Work History — The Later Years
In other papers he explored how to limit the time needed to search for solutions, writing on resource bounded search. The search space is limited by available time or computation cost rather than by cutting out search space as is done in some other prediction methods, such as Minimum Description Length.
Throughout his career Solomonoff was concerned with the potential benefits and dangers of A.I., discussing it in many of his published reports. In 1985 he analyzed a likely evolution of A.I., giving a formula predicting when it would reach the "Infinity Point". This Infinity Point is an early version of the "Singularity" later made popular by Ray Kurzweil.
Originally algorithmic induction methods extrapolated ordered sequences of strings. Methods were needed for dealing with other kinds of data.
A 1999 report, generalizes the Universal Distribution and associated convergence theorems to unordered sets of strings and a 2008 report, to unordered pairs of strings.
In 1997, 2003 and 2006 he showed that incomputability and subjectivity are both necessary and desirable characteristics of any high performance induction system.
In 1970 he formed his own one man company, Oxbridge Research, and continued his research there except for periods at other institutions such as MIT, University of Saarland in Germany and the Dalle Molle Institute for Artificial Intelligence in Lugano, Switzerland. In 2003 he was the first recipient of the Kolmogorov Award by The Computer Learning Research Center at the Royal Holloway, University of London, where he gave the inaugural Kolmogorov Lecture. Solomonoff was most recently a visiting Professor at the CLRC.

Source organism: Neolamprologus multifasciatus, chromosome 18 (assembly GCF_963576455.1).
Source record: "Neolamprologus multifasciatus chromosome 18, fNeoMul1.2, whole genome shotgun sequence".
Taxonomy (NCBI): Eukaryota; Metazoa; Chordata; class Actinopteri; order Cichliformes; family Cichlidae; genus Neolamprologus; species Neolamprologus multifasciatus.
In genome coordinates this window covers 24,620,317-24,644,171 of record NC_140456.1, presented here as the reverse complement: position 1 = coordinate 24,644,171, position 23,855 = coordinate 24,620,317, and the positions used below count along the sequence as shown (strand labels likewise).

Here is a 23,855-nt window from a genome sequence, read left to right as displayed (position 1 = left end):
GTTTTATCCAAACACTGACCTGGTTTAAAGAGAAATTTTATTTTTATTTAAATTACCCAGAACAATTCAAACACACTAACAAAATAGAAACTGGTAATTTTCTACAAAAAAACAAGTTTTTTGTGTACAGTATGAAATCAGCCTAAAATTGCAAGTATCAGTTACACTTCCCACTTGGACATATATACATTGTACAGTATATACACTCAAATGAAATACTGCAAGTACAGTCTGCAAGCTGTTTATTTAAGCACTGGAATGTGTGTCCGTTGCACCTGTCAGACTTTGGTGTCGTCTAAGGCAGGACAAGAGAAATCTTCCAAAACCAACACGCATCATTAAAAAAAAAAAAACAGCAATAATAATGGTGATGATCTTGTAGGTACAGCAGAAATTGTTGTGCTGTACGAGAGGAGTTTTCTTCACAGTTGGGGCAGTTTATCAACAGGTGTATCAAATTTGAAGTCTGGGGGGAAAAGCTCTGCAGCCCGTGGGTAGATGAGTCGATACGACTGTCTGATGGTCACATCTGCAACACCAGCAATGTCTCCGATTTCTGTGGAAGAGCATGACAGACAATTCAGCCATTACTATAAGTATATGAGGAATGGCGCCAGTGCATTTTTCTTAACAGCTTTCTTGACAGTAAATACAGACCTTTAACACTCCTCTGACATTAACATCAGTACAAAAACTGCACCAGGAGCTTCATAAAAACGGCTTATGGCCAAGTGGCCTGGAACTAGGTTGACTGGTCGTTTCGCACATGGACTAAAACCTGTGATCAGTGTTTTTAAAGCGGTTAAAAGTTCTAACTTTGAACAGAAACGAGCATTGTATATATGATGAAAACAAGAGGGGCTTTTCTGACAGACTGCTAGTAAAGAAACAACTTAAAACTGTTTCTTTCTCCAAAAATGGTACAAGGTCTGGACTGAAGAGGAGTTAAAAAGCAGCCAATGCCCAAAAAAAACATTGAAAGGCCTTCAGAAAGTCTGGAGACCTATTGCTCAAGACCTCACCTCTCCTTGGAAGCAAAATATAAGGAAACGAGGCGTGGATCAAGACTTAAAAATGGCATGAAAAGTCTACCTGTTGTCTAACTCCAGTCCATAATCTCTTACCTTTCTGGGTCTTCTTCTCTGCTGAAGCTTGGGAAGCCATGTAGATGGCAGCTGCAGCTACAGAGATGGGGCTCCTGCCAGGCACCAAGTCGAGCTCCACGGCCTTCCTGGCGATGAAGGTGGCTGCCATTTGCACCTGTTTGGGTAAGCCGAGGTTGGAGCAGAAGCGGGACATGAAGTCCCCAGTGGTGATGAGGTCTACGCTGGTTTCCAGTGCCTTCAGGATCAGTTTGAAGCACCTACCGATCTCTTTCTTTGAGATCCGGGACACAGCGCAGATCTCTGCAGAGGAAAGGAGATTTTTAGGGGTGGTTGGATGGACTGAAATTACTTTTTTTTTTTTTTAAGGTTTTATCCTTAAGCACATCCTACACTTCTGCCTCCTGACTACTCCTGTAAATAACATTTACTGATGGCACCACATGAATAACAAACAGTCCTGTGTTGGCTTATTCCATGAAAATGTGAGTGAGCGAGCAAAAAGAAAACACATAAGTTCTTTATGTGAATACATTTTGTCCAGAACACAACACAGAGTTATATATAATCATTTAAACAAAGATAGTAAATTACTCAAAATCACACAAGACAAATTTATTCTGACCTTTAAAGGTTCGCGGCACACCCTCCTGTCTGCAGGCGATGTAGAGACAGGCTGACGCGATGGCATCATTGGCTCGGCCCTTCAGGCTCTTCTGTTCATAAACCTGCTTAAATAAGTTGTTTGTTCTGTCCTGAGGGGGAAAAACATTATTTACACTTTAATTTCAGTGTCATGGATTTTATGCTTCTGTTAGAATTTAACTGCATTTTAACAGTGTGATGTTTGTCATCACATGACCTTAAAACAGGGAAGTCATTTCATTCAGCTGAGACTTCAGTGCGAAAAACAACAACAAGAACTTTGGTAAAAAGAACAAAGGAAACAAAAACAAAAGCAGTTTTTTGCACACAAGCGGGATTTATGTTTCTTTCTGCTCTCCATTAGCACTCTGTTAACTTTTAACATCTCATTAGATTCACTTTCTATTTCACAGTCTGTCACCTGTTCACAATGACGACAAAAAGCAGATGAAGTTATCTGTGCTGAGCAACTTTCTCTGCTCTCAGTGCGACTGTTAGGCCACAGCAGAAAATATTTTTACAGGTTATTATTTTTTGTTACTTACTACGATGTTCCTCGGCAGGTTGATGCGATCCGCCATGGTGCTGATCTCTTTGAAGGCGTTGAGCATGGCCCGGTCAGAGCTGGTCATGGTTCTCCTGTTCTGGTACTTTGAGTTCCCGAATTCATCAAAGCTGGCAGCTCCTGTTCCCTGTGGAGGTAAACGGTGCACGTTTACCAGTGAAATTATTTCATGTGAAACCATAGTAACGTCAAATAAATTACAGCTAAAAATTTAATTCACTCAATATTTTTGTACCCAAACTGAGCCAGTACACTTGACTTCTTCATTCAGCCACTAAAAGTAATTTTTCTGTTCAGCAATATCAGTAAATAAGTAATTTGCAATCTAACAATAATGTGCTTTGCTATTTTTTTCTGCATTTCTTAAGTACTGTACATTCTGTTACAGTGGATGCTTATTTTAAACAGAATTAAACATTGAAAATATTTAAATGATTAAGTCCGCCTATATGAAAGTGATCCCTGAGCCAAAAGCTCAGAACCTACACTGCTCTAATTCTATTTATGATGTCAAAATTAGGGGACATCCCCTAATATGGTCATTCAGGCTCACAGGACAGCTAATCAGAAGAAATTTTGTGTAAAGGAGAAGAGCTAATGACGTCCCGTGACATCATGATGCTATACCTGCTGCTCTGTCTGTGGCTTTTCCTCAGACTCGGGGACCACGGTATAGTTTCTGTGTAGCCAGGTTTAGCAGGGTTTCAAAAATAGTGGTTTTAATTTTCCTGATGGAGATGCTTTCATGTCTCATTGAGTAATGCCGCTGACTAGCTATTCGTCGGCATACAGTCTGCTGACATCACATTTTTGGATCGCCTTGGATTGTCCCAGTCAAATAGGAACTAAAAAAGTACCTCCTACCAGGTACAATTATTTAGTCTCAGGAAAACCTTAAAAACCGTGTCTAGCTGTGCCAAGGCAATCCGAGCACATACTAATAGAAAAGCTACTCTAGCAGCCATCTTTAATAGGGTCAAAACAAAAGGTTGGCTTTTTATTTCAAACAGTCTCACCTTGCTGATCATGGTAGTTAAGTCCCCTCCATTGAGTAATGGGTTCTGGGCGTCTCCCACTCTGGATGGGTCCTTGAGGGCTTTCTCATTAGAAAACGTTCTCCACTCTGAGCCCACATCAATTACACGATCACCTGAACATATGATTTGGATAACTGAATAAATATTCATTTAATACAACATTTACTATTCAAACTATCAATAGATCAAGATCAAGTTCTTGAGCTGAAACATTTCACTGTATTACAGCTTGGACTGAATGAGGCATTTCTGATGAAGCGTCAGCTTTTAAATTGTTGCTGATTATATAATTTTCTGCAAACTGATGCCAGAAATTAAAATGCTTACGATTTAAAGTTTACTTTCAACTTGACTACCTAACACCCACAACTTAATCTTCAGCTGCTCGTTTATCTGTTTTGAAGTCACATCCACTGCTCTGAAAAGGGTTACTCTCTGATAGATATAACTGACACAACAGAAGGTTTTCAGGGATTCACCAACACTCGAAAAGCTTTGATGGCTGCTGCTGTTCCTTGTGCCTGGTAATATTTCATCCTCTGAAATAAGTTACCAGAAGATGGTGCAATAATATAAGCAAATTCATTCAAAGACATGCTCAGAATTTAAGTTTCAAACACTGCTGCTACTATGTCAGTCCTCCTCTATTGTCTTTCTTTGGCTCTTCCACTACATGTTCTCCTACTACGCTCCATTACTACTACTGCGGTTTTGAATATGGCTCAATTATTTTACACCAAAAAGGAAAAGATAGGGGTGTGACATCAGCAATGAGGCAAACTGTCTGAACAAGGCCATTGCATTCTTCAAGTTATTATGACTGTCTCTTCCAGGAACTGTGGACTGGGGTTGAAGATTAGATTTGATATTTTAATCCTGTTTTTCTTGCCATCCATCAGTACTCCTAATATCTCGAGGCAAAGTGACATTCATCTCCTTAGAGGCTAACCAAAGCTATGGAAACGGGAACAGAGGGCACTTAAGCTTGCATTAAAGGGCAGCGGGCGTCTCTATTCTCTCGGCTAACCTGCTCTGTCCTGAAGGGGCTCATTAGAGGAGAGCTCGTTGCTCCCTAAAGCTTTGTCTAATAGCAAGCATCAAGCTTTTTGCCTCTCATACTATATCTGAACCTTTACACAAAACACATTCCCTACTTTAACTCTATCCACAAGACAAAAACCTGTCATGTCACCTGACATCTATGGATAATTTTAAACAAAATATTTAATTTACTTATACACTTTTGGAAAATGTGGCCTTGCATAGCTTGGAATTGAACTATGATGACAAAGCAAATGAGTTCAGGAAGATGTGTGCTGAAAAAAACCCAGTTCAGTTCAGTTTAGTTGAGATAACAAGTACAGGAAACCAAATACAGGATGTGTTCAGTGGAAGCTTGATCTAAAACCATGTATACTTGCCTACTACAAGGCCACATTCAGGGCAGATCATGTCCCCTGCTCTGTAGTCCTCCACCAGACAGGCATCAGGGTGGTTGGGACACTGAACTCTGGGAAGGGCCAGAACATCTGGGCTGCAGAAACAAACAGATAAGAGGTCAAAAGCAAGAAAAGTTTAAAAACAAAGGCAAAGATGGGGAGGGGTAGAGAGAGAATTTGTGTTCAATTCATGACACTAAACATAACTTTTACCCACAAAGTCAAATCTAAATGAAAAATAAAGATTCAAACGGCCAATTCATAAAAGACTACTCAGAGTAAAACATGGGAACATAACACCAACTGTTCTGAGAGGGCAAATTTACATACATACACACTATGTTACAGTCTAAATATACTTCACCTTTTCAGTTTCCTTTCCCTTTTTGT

In 2006 he spoke at AI@50, "Dartmouth Artificial Intelligence Conference: the Next Fifty Years" commemorating the fiftieth anniversary of the original Dartmouth summer study group. Solomonoff was one of five original participants to attend.
In Feb. 2008, he gave the keynote address at the Conference "Current Trends in the Theory and Application of Computer Science" (CTTACS), held at Notre Dame University in Lebanon. He followed this with a short series of lectures, and began research on new applications of Algorithmic Probability.
Algorithmic Probability and Solomonoff Induction have many advantages for Artificial Intelligence. Algorithmic Probability gives extremely accurate probability estimates. These estimates can be revised by a reliable method so that they continue to be acceptable. It utilizes search time in a very efficient way. In addition to probability estimates, Algorithmic Probability "has for AI another important value: its multiplicity of models gives us many different ways to understand our data;
A very conventional scientist understands his science using a single 'current paradigm' --- the way of understanding that is most in vogue at the present time. A more creative scientist understands his science in very many ways, and can more easily create new theories, new ways of understanding, when the 'current paradigm' no longer fits the current data".
A description of Solomonoff's life and work prior to 1997 is in "The Discovery of Algorithmic Probability", Journal of Computer and System Sciences, Vol 55, No. 1, pp 73–88, August 1997. The paper, as well as most of the others mentioned here, are available on his website at the publications page.
Read more about this topic: Ray Solomonoff
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